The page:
The city’s police chief has complained that their crime rates would be lower if Statistics Canada included the city’s large transient population when calculating rates. That seems a rather disturbing way to try and polish up the image of your city, by pointing out that thousands of transients, many of them potential homeless people, like to stop off in Prince Albert.

Distant, cold, with limited job opportunities, lots of crime, and a large transient population. You can do better than choose to live in Prince Albert.

 

1. North Battleford

North Battleford By Tungilik (Own work) [CC0], via Wikimedia Commons

[Public Domain]

This small city west of Saskatoon, with a population of around 14,000, has been getting some unwanted publicity as of late. And yes, it’s all about crime, much of it linked to the same causes as elsewhere in the province. Addiction, poverty, mental health issues, and gang activity.

This is a small town with a big crime problem. Unfortunately some of its causes are so local that it borders on ridiculous. A profile of North Battleford in Maclean’s magazine had local officials claiming that around 20% of its crimes were committed by seven local individuals who are “hard-to-house” according to the story. Seven people (young men most likely) responsible in part for driving the crime rate up to stratospheric levels. It’s enough to make anyone turn their U-Haul around and head straight back to Oshawa without even stopping for coffee. Or maybe for the CBC to produce a comedy series filmed locally in order to portray the “sweet” side of North Battleford.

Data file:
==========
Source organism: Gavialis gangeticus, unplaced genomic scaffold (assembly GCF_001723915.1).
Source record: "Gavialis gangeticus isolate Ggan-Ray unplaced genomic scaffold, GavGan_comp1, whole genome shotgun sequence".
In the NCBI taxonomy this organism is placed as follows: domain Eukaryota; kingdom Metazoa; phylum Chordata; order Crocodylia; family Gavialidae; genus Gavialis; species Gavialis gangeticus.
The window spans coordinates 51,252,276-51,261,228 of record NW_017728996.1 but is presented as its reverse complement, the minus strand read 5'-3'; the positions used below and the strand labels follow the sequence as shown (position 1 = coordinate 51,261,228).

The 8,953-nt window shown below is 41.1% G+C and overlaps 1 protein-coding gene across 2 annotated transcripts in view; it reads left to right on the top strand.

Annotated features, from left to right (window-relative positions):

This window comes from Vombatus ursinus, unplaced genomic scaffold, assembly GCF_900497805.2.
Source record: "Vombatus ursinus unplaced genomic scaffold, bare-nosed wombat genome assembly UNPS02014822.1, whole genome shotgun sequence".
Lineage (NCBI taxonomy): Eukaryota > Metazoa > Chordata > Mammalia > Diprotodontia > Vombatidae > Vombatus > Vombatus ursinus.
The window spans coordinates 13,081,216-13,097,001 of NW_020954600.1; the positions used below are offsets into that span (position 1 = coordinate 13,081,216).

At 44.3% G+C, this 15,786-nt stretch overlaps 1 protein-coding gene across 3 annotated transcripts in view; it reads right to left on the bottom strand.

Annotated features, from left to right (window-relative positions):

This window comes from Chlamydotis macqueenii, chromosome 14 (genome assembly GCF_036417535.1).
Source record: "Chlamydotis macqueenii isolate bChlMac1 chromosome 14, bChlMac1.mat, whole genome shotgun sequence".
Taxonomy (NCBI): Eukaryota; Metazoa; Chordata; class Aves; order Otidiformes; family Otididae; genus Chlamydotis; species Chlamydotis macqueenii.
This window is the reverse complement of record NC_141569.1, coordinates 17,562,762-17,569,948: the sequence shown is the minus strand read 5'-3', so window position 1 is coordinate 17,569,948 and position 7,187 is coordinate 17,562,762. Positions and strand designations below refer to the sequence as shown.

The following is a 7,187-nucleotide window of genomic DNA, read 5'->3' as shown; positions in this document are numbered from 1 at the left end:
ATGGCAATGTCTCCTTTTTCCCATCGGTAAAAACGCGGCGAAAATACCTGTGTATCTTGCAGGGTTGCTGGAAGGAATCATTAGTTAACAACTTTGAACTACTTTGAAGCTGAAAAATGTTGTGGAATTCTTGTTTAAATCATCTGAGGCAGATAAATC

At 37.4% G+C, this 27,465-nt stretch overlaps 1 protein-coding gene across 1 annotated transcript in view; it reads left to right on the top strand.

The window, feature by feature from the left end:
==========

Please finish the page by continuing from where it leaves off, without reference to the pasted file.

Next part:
The city’s mayor, Ryan Bater, is trying to play it all down of course. He says that people who have “encounters” with the RCMP do so because of lifestyle choices and that it will take years to convince them to change that lifestyle. That’s an honest assessment in many ways, but do you really want to take a chance on a city that’s deeply divided between First Nation communities and the rest of the town, against a backdrop of a history of suspicion and mistrust that goes all the way back to the Northwest Rebellion? Better to load up your cube van and head to one of those big, bad urban centers where all the good jobs are. And where the crime rate is low, even if the house prices are still too high.